“These companies probably see Bitcoin as a hedge or insurance against current market conditions. […] That these companies enter the markets opens the floodgates and establishes some kind of trust for the rest to follow. “
A long-term concern
However, the anguish caused by COVID-19 may soon subside – or so one fervently hopes. This leaves “the critical long-term problem many companies face with the diminishing returns they can get from their cash reserves by holding them in banks or treasuries”, according to Ammous. In the past, companies could keep their reserves in government bonds and be reasonably certain of exceeding the consumer price index (CPI), that is, the inflation. But today, “there seems to be a growing segment of companies that no longer reasonably expect that in the future”Ammous said.
In fact, Hidden in the Stone Ridge announcement was a call for banks and philanthropists to also make Bitcoin a main component of their treasury reserve strategies.. To do this, Stone Ridge was offering the services of its New York Digital Investment Group unit, which is licensed by the State of New York to convert dollars into cryptocurrencies and convert them back, along with custody, financing, anti-money laundering and “know your customer”.
Moya warned that BTC is still a risky asset, although that could change soon: “Both Europe and America are battling the coronavirus, and investors are expecting governments and central banks to continue to provide massive amounts of stimulus to the economy. For now, BTC remains a risky asset and its value increases mainly when risk appetite is strong. Eventually, once the dollar resumes a steady downward trend, Bitcoin and other cryptocurrencies will attract some safe-haven flows alongside gold.“.
Will Square lead the way?
Aside from what may or may not happen to corporate treasuries, Square Inc.’s investment could have reverberations. A $ 50 million investment in BTC may seem modest for a company whose market capitalization now exceeds that of Goldman Sachs, but most analysts expect crypto investment to grow.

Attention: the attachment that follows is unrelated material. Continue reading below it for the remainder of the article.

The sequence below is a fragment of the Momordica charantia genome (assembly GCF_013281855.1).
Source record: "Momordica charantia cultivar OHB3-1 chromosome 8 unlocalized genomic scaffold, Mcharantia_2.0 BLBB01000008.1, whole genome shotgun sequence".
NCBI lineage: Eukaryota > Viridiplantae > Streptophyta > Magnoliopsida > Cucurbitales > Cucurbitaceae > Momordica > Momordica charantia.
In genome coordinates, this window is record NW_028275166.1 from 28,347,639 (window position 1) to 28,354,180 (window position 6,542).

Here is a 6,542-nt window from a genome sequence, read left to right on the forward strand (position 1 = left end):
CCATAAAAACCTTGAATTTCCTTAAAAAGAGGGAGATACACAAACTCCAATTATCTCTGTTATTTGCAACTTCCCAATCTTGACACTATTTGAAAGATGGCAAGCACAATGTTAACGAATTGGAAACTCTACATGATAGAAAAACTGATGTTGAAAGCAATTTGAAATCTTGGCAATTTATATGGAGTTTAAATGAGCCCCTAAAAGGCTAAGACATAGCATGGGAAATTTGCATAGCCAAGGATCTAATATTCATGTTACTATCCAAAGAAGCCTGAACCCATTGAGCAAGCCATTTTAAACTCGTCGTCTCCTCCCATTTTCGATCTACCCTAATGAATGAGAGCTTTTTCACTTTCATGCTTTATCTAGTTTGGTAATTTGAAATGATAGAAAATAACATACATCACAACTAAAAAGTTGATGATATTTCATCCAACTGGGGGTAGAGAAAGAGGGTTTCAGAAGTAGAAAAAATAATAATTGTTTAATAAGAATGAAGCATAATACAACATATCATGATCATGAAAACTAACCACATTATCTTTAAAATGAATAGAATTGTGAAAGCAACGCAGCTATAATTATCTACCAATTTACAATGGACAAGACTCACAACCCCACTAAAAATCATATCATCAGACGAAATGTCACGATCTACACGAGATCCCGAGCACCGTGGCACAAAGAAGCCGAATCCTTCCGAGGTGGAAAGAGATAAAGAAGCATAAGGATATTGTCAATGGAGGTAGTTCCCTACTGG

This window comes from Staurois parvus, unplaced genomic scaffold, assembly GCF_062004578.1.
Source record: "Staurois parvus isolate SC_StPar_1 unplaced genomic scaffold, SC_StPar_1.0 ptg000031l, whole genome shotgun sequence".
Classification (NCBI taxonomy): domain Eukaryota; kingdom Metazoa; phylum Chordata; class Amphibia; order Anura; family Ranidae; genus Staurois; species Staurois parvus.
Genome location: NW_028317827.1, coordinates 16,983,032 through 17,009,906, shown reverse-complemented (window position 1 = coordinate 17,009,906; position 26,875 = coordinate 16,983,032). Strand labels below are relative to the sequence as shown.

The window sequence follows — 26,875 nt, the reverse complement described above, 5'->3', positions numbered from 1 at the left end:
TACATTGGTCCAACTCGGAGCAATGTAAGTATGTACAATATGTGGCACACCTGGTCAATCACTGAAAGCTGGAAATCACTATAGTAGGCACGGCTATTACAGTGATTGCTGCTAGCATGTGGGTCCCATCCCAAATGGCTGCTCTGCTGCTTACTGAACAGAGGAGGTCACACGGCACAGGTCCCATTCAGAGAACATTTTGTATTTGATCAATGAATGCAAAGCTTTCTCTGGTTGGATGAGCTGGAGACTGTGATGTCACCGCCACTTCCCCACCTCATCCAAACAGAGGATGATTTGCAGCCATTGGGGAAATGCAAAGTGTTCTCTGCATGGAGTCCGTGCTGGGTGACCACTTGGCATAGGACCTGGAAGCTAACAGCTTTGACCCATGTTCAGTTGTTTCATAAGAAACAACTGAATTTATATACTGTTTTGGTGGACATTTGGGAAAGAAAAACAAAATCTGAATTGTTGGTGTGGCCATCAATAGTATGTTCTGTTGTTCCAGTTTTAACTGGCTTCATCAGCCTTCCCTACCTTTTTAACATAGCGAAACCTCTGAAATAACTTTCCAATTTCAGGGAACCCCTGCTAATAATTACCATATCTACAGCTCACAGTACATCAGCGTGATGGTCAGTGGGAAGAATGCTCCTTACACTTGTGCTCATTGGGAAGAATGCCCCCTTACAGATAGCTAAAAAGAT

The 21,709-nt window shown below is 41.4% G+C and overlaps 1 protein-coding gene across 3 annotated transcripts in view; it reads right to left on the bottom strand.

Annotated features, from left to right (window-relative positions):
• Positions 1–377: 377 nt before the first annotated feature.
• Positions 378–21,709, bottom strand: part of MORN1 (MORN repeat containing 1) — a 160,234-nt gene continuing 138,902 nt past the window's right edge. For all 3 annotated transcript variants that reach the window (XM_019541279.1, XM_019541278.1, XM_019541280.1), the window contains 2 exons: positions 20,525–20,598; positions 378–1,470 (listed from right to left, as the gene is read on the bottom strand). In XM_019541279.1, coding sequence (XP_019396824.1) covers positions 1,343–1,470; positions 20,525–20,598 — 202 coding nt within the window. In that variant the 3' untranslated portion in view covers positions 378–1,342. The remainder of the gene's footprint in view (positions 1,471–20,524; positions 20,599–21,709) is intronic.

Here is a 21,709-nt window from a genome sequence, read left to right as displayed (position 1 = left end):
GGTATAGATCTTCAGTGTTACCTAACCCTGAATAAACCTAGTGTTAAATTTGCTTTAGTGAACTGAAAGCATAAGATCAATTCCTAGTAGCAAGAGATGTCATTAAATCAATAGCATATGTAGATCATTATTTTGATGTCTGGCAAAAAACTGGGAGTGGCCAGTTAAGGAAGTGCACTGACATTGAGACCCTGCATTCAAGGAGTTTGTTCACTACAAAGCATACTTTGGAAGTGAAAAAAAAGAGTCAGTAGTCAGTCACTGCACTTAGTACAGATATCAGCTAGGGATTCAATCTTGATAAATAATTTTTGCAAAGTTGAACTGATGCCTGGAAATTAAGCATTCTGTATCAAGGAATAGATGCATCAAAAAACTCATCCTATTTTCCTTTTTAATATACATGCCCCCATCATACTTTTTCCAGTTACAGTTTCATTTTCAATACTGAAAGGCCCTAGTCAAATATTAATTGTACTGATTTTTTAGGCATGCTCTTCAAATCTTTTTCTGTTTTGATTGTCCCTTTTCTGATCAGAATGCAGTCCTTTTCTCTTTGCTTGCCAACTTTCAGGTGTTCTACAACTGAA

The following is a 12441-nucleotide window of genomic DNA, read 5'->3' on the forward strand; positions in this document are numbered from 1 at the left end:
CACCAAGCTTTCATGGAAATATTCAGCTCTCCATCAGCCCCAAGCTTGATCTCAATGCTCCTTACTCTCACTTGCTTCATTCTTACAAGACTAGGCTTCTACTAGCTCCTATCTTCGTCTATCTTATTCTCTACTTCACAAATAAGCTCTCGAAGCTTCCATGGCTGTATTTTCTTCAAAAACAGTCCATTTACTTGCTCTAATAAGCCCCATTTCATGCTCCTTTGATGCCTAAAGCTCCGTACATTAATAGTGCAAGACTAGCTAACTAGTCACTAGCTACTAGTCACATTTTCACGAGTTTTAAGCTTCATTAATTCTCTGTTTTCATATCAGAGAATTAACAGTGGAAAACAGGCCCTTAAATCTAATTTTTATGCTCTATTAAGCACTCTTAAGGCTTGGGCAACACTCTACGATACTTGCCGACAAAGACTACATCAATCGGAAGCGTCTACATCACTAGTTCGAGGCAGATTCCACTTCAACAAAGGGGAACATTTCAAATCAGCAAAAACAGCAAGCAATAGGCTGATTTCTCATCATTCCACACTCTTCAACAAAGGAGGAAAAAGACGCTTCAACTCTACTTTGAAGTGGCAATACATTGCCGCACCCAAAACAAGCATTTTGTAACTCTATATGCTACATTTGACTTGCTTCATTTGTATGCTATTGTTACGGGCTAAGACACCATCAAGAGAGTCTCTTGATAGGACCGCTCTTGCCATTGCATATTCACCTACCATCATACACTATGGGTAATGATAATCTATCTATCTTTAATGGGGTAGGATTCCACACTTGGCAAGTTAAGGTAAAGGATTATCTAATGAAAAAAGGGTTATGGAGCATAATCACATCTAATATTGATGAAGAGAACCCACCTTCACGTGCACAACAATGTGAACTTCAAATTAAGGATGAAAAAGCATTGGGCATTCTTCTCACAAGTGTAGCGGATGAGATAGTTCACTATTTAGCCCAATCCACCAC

Square has been bullish on Bitcoin for years. Its Cash App service allows users to buy and sell Bitcoin, and some analysts believe that other payment companies will have to facilitate the cryptoversion somehow, or they will risk being left behind. It has also not gone unnoticed that the younger generation, Millennials, are especially interested in cryptocurrencies like Bitcoin.
But aside from payment companies, could institutional investors and / or Fortune 500 companies follow Square’s lead as well? “Yes. This trend has moved from an ‘if it happens’ scenario to an ‘when it happens’ scenario,” according to Cappelli. Institutional investors will also have to find new ways to diversify their portfolios and maximize the return on their balance sheets. For its part, BTC has risen 50% since the beginning of the year.
But only 18.4 million BTC are currently in circulation, and supply could be a problem. “With only about 2.5 million Bitcoin to be mined, many institutional investors will look to other cryptocurrencies for better growth potential“Moya added.